on life, music etc beyond mainstream

2015 14 Jul

The highest art of failure

von: Manafonistas Filed under: Blog | TB | 7 Comments

This entry was posted on Dienstag, 14. Juli 2015 and is filed under "Blog". You can follow any responses to this entry with RSS 2.0. Both comments and pings are currently closed.


  1. Keyleigh:

    Hahaha. Here’s what I struggled with: How do I culturally contextualize this record without diminishing it? It’s perfect, it’s genuinely brilliant, it’s everything I needed exactly when I needed it. Purple Mountains is concentrated, sad-bastard music of the highest, holiest order, the sad bastard manifesto. But it’s also just a nice honky tonk-tinged indie rock record at its core. A good one — a great one by virtue of Berman’s absolutely preternatural poetic prowess (“See the plot of a flawed individual looking for a nod from god”).

    Quite frankly, I don’t want to start a conversation about this; I don’t want to decide whether or not someone making great indie rock also has to push the sonic envelope and make cultural waves to deserve being bumped up onto the peak of the album-grading mountain. I want to be a fawning poetic coward. I want to perform as spiritual exercise the handwritten transcription of every lyric from this album for my own personal studies. I wouldn’t change a goddamn thing on Purple Mountains. I might put it at the top of my favorite albums of the year. The whole thing is a totally fucked-up affair, everything’s broken, but nevertheless it somehow feels strangely uplifting.

  2. Ben S.:

    Right, strangely uplifting.

    And, not to forget: Purple Mountains teems with great Berman-esque wordsmithery. The second line of the first song, “That’s Just the Way I Feel,” succinctly summarizes his creative exile as “a decade playing chicken with oblivion.” “Darkness and Cold” is built around the line “the light of my life is going out tonight without a flicker of regret,” a brilliant bit of twisting, turning wordplay. Show-don’t-tell descriptions litter the landscape: A “Band-Aid pink Chevette” here, the “icy bike-chain rain of Portland” there. In “That’s Just the Way I Feel,” he unearths this gem: “When I try to drown my thoughts in gin, I find my worst ideas know how to swim.”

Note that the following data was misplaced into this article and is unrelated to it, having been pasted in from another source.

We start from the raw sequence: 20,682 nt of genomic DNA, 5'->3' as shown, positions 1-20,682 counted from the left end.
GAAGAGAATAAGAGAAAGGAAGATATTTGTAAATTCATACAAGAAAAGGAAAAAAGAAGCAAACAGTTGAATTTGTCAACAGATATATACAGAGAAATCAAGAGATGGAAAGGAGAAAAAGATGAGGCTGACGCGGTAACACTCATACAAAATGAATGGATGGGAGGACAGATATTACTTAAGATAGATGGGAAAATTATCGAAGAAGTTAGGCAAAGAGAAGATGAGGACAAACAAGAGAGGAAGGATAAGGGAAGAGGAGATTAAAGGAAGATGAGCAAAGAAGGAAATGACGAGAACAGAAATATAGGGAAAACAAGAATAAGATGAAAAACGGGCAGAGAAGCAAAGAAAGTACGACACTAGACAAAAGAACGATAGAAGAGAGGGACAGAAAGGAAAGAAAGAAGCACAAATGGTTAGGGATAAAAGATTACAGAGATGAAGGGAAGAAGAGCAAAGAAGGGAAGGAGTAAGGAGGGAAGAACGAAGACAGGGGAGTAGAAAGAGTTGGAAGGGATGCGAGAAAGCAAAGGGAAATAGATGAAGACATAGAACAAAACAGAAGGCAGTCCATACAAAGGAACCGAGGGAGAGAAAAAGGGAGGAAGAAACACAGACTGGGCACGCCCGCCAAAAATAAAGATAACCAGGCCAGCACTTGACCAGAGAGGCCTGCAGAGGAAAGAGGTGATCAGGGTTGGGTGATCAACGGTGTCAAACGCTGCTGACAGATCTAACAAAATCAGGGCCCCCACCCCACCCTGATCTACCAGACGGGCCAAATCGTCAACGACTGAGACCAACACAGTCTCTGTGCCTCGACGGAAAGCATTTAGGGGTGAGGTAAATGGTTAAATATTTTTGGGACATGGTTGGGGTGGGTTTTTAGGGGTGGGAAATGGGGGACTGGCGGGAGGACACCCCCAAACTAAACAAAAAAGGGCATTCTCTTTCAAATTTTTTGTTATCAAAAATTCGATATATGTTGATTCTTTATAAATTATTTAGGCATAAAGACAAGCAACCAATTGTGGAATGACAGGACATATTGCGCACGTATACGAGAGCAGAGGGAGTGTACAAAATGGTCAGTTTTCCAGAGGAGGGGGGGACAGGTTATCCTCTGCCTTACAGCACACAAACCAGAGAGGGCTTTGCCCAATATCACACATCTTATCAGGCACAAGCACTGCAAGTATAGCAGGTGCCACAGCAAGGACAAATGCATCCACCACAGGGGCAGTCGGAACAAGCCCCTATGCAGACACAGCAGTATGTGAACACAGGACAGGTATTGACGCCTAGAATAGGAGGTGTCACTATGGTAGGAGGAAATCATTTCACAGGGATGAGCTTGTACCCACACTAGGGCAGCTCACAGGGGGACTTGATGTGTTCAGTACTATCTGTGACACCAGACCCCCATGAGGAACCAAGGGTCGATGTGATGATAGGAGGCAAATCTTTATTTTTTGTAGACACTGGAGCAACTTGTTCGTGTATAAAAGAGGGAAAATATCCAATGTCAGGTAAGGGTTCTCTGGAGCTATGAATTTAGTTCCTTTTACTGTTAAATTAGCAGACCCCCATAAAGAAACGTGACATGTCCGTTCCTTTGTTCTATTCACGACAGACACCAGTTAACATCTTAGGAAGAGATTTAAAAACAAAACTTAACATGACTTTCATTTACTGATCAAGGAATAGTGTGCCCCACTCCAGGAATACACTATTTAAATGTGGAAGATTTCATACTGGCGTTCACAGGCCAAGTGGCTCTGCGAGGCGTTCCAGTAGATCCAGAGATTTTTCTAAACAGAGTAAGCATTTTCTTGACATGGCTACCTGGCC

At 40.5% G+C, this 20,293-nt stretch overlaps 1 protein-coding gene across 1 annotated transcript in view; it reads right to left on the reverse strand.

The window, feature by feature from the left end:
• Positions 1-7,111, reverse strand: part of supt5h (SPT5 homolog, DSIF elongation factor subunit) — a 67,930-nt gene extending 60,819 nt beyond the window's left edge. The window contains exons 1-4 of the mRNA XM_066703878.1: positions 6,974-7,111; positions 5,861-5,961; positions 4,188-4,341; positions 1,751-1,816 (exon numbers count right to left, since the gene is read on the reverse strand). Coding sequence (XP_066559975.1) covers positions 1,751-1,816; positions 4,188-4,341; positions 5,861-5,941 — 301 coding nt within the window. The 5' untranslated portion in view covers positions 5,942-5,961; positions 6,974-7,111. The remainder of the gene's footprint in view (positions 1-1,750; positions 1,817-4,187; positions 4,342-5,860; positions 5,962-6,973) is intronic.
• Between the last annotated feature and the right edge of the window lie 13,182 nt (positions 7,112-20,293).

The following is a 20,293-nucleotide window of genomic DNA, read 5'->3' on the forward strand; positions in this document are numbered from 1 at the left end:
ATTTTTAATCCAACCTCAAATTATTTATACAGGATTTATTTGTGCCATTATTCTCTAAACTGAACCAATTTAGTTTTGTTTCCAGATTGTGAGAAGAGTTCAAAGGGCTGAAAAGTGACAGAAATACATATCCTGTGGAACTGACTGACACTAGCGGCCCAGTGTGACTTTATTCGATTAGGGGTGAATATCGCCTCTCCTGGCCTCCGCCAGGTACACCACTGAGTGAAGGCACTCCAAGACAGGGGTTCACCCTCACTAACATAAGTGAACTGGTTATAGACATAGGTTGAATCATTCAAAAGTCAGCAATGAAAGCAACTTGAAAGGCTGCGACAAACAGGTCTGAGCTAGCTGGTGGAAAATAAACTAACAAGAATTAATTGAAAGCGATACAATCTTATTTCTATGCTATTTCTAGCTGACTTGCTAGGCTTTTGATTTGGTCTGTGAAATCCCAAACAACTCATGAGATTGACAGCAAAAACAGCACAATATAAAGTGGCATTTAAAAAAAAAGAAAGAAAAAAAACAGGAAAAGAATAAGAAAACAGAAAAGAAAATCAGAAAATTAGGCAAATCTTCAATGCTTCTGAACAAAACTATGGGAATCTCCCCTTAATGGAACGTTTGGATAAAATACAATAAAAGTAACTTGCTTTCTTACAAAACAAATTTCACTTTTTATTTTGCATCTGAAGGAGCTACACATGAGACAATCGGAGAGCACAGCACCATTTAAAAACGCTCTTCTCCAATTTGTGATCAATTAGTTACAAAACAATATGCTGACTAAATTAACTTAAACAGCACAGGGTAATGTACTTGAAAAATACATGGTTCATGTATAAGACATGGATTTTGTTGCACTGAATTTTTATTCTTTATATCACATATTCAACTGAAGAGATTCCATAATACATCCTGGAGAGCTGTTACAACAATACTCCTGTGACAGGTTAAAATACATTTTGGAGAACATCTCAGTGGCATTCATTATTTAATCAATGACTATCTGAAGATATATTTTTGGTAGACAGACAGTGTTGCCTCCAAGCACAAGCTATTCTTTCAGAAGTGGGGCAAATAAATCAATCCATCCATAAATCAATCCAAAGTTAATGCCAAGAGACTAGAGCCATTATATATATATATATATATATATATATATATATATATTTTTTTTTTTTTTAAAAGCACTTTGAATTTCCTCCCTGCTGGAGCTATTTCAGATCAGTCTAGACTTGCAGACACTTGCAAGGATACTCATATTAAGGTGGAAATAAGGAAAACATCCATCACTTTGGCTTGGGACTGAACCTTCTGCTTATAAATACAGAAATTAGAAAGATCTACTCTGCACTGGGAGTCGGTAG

3. Ian McCartney:

    Great thoughts on a great album. By the way, M. Ward should be added to the list. A master of melancholy, too, not equally sharp, but to the bone, too.

  4. Martin Waldner:

    Ich hatte bisher vergeblich nach einer Möglichkeit gesucht, mir dieses Album anzuhören, und jetzt taucht es hier auf, wenige Stunden, nachdem jemand es auf youtube platziert hat. Wird wohl nicht lange dort stehen. Aber ich habe es mir angehört, und war beeindruckt. Die Texte sind gut zu verstehen, und klasse. Ich hoffe, ich bekomme das Album bald. Scheinbar ist es in Deutschland noch nicht verfügbar. „The old country trick“, bittere Medizin mit Zucker zu versüssen. Was soll man sagen: hart, aber tröstlich.

  5. Christoph B.:

    Habe die Seite über einen link aus Norwegen gefunden – auf der Suche nach einer Gelegenheit, dieses Album zu hören. So gut ist mein Englisch nicht, dass ich alles beim ersten Hören verstehe. Bei Genius Lyrics habe ich die Texte kopiert, ausgedruckt, mir einen schönen Weisswein eingeschüttet (ich bin alter Silver Jews-Fan), und das Ding mir von vorne bis hinten reingezogen, mit einer Taschenlampe für die Texte. Also, trotz der guten Schwingungen, Trost ist für mich was anderes – die Scheibe ist knallhart, bitter und sehr traurig, auch wenn sie nicht so klingt.

  6. Suasa:

    Thank you, Keylleigh for sending me this link, never heard about Manafonistas before.

    Well, the album is very hard stuff. If life fucks you, singing may be a relief. Maybe meditation would even do work better. One year ago, when my wife left me I would have listened to it on a daily basis. Now fresh in love, I prefer some good old Stevie Wonder stuff.

    Hugs, Susanne

  7. Michael Engelbrecht:

    Oh, well never heard this man for ages, the Silver Jews are are long gone. Liked a lot of his stuff, and now this one: really sad bastard music. Hello, darkness, my old friend. Sometimed it is quite helpful to turn turn a stranger, for a whilr. Otherwise it kills you, or Biddha is waiting at the cafe around the corner. Purple Mountains is not about self pity, it‘s about sincerity, and black humour as self therapy. Yeah, sing sing sing, David, create sharp one-liners instead of crying a river, for fuck‘s sakes.

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